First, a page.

By Beatrice M. Laforga Reporter
Luz Wendy T. Noble

PHILIPPINE economic growth could slow this quarter as factory closures in China, which is battling a coronavirus outbreak that has killed hundreds and sickened thousands more, hit the global supply chain, according to Mitsubishi UFJ Group (MUFG) Global Research.

“Growth momentum in the manufacturing sector may slow in the near term as the factory closures in China are expected to affect the supply chain network,” the company said in an e-mailed note.

Finance Secretary Carlos G. Dominguez III said the government would keep its 6.5% to 7.5% growth target this year despite the coronavirus outbreak in China and Taal Volcano’s eruption last month.

“While these developments might slightly restrain our economic expansion, these threats are not enough to force a dramatic reduction in our growth estimates,” he told a Senate hearing on the coronavirus.

The economy grew 5.9% last year, the slowest in eight years and missing the government’s minimum goal of 6%. Lackluster growth of 5.6%, 5.5%, and 6% was posted in the first three quarters after lawmakers failed to approve the national budget on time.


“In the immediate term, the temporary closures of factories in China and possible disruption in global supply chains may cause a temporary, slight decline in our exports, particularly of electronics and auto parts,” Mr. Dominguez said.

Electronics export growth could come in at three percent this year, from a preliminary projection of five percent which the Semiconductor and Electronics Industries of the Philippines, Inc. (SEIPI) adopted in a Jan. 29 board meeting, if the widening outbreak is not curbed soon, SEIPI President Danilo C. Lachica said in a mobile phone message.

The Philippine electronics industry exports and imports electronic parts to and from various countries including China. Mr. Lachica said the electronics industry exports 30% of its products to China and Hong Kong. He added that 40% of the industry’s imports are from China, Taiwan and Hong Kong.

Electronic product exports hit $36.48 billion in the 11 months through November last year, up 2.555% annually and accounting for 56.5% of the country’s merchandise exports for that period.

The same period saw sales abroad of semiconductors or component parts reaching $26.77 billion, up 1.864% on the year and making up 73% of electronic products sold overseas and 41.46% of all Philippine goods shipped abroad.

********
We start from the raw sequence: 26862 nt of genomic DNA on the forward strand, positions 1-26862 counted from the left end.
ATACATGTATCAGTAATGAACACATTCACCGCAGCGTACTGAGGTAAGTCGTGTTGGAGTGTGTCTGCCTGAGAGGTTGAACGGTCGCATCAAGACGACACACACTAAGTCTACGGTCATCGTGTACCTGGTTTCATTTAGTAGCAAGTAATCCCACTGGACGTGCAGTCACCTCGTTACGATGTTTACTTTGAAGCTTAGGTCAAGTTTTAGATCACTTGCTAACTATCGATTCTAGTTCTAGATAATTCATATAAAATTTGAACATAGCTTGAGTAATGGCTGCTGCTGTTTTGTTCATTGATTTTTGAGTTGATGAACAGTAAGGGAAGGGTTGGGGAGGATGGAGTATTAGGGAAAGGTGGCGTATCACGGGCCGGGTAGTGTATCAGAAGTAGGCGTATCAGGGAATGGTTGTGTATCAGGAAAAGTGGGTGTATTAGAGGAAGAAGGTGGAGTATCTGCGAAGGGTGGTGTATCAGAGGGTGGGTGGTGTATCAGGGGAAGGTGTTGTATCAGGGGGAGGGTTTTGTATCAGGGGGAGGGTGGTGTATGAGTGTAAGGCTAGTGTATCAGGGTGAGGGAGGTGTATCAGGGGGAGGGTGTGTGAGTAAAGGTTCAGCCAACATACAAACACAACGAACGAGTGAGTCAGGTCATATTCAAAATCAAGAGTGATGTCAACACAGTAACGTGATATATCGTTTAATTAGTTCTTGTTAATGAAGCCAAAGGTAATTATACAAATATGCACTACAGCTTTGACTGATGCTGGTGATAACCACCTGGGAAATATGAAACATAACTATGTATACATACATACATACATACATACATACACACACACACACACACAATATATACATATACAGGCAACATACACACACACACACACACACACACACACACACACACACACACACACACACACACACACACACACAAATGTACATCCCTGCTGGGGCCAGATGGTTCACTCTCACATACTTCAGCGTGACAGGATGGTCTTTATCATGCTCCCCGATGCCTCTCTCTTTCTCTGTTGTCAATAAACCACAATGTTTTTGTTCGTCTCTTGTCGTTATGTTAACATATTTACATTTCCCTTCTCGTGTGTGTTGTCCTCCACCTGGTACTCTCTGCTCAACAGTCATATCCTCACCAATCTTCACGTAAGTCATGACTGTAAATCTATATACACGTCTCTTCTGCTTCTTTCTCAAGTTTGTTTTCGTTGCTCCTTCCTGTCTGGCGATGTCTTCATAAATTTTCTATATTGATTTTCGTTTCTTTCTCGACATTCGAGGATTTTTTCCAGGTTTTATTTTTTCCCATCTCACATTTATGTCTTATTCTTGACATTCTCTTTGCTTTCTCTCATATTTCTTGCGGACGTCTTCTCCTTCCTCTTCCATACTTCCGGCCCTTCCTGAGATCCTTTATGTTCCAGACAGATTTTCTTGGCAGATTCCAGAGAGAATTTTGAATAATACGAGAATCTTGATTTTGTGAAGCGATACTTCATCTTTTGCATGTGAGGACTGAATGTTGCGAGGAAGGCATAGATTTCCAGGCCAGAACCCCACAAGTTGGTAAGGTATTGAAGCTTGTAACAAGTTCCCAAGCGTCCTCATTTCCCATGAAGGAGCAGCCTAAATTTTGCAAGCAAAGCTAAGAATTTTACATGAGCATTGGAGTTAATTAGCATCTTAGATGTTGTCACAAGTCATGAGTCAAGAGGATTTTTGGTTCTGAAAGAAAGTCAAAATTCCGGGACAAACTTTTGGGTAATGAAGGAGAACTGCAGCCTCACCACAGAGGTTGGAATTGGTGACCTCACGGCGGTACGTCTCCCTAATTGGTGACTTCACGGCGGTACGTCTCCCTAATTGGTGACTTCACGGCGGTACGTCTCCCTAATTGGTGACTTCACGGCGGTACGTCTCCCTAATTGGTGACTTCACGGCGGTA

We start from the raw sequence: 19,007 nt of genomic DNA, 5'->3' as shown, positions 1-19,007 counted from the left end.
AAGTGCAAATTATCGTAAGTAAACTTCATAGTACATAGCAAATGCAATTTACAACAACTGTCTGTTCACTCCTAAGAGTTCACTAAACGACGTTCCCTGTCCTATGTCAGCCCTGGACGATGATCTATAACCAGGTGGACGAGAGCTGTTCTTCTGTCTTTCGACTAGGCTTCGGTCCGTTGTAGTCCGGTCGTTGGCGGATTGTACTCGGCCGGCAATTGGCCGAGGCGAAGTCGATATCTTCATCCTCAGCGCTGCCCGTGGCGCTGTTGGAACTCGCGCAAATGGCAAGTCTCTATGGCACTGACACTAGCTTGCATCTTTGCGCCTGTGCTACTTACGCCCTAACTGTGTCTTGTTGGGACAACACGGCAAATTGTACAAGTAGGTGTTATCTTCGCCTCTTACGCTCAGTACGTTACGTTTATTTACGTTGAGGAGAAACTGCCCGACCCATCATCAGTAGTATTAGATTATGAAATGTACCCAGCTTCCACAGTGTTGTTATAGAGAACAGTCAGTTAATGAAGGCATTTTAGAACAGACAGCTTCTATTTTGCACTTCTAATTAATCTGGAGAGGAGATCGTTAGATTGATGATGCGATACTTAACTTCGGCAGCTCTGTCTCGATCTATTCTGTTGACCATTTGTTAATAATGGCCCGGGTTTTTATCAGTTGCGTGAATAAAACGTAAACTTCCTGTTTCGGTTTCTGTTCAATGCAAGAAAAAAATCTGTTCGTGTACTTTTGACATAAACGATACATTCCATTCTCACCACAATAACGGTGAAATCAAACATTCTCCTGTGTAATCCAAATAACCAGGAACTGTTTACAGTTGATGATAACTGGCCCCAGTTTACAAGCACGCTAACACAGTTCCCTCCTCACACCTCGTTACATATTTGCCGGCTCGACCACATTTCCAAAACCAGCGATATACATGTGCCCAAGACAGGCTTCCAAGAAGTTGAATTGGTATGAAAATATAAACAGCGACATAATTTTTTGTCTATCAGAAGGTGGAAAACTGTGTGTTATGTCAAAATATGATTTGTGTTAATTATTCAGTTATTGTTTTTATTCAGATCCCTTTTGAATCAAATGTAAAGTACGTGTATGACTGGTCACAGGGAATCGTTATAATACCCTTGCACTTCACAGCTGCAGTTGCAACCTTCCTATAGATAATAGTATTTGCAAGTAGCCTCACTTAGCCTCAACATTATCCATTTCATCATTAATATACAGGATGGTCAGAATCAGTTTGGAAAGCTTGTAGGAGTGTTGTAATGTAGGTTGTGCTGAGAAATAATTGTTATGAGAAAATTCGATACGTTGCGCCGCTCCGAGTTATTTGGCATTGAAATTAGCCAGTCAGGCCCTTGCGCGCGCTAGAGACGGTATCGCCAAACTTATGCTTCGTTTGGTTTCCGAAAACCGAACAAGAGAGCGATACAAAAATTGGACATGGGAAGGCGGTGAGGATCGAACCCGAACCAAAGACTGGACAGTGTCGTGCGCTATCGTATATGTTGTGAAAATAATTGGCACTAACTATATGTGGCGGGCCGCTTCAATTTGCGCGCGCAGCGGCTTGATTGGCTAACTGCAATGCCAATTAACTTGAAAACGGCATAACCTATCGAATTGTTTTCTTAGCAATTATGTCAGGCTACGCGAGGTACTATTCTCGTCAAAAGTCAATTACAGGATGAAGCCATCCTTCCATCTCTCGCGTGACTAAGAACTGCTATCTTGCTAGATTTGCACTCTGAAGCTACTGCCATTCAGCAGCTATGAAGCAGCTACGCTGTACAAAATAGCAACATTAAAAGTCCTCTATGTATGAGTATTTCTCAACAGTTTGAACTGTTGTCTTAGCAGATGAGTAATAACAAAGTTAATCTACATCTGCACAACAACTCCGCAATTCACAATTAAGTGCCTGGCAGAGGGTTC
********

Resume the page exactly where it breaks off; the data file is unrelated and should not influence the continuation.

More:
Combined exports from China and Hong Kong accounted for the bulk of total exports in the 11-month period, with 13.6% and 13.5%, respectively, after the United States with 16.3%, preliminary data from the Philippine Statistics Authority (PSA) showed.

MUFG said the Philippine tourism sector would be hit hard by the virus outbreak.

The Philippines has seen an influx of Chinese visitors since President Rodrigo R. Duterte started boosting trade and investment ties with China.

“The main driving force of growth in the first half of 2020 would then be construction, bolstered by the government’s massive spending on infrastructure,” according to the note.

Mr. Dominguez said the tourism sector could be hit amid a travel ban on foreigners from China, Hong Kong, and Macau.

He said yearly tourist arrivals dropped by 1.3% to 1.9 million when the severe acute respiratory syndrome (SARS) outbreak hit in 2003.

The number rebounded the following year, with tourist arrivals surging by 20% to 2.3 million in 2004, he added.

Security Bank Corp. Chief Economist Robert Dan J. Roces said the Philippines has “lower trade risks compared with our neighbors.”

“In terms of regional supply chains, Hong Kong, South Korea and Vietnam are the most exposed,” he said in a separate note.

Mr. Roces said gross domestic product (GDP) could lose $300 million or 0.1% for every quarter from tourism and external trade losses alone. Other vulnerable sectors include airlines, gaming, lodging and leisure, he added.

Meanwhile, ING NV-Manila Senior Economist Nicholas Antonio T. Mapa said consumption might be affected as Filipinos cut mall visits because of the coronavirus scare.

“Fewer trips to the malls or shorter stays at shopping centers mean less spending as window shopping is avoided and cups of coffee are now for takeout,” he said in an e-mailed note.

“An unconscious or conscious shift in spending patterns may result in slightly weaker consumption followed by a lackadaisical recovery in investment as consumers and corporates await more clarity on the developments related to the bug,” he added.

On Tuesday, the second coronavirus death outside China was reported in Hong Kong, after the first one in the Philippines.

The outbreak has killed more than 400 people and infected more than 20,000 globally, mostly in China, Reuters reported, citing data from the World Health Organization. — with Jenina P. Ibañez